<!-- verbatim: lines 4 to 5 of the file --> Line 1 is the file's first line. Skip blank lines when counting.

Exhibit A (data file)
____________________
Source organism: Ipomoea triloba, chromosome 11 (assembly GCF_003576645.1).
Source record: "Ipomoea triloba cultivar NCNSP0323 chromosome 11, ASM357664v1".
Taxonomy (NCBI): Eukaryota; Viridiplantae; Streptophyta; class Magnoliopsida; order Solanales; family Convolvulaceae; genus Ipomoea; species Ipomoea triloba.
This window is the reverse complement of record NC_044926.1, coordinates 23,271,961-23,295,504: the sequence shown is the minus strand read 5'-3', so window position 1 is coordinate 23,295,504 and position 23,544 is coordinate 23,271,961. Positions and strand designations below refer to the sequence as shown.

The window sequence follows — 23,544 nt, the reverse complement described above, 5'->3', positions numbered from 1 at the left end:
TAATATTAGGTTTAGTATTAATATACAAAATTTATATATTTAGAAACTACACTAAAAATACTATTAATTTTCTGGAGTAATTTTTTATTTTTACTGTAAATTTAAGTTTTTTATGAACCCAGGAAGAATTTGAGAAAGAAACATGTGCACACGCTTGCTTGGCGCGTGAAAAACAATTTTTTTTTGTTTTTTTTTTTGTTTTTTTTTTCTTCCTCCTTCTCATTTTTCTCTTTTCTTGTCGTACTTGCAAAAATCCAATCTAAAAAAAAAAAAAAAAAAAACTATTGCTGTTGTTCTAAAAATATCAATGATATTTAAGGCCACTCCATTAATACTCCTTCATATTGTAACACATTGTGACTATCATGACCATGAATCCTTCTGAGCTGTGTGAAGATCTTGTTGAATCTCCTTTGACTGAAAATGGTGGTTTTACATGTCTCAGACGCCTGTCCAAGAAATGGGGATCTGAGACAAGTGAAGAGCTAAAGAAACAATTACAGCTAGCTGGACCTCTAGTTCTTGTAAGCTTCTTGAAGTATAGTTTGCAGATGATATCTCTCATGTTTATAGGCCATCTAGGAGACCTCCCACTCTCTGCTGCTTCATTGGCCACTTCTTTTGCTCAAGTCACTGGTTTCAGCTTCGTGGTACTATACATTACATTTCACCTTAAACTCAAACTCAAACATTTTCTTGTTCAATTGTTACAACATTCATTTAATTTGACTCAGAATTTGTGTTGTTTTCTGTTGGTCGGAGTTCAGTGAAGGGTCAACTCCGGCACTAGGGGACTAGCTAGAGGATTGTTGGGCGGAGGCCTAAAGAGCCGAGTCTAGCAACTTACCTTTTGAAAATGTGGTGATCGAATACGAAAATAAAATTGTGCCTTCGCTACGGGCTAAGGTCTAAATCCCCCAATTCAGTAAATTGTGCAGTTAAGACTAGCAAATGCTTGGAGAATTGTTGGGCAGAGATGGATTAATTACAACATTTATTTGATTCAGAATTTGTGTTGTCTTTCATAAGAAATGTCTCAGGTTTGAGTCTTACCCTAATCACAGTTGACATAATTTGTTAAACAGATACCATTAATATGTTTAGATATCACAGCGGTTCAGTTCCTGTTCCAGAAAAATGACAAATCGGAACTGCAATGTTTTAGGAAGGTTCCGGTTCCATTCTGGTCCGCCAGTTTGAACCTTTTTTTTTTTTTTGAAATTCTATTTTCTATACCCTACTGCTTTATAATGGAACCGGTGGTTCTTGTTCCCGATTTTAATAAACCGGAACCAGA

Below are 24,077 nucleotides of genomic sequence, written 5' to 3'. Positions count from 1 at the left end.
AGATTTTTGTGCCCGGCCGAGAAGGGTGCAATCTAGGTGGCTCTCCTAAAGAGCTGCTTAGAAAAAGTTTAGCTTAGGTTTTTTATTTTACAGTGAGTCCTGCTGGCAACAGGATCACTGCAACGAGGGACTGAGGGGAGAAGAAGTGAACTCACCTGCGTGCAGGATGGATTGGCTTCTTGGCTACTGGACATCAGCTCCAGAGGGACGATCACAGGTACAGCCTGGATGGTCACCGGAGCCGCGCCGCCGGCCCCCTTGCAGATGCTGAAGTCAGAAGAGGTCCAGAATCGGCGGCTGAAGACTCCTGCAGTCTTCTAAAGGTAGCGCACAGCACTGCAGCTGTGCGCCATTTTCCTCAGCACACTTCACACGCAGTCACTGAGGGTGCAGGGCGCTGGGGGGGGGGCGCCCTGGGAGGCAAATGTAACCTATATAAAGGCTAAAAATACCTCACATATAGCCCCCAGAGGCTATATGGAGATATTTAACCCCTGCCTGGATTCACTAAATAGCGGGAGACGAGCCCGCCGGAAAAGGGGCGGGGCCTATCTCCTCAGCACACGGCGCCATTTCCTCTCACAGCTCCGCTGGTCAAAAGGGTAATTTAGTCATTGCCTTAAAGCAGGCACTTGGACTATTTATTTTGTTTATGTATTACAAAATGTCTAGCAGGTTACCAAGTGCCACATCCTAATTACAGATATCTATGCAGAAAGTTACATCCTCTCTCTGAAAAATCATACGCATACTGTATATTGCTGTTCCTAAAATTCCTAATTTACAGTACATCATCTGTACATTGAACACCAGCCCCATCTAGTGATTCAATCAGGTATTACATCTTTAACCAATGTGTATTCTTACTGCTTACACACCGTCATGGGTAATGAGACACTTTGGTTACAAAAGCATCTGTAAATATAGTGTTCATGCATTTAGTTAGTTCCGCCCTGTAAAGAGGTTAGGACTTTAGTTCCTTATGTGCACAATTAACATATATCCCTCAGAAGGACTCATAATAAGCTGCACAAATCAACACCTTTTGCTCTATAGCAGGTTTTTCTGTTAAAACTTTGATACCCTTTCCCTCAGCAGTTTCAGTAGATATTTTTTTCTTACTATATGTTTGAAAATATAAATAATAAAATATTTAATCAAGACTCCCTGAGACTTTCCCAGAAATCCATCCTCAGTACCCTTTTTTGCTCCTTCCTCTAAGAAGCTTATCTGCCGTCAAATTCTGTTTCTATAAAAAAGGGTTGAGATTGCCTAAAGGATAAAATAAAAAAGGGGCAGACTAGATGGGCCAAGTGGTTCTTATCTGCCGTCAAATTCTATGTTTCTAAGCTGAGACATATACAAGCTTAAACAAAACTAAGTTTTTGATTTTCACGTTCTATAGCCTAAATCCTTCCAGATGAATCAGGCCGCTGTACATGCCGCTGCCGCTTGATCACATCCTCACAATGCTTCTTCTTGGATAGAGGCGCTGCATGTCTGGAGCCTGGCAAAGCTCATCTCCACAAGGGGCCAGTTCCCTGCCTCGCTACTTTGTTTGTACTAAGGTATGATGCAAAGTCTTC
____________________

This window is the reverse complement of record NC_044926.1, coordinates 23,271,961-23,295,504: the sequence shown is the minus strand read 5'-3', so window position 1 is coordinate 23,295,504 and position 23,544 is coordinate 23,271,961. Positions and strand designations below refer to the sequence as shown.

The window sequence follows — 23,544 nt, the reverse complement described above, 5'->3', positions numbered from 1 at the left end: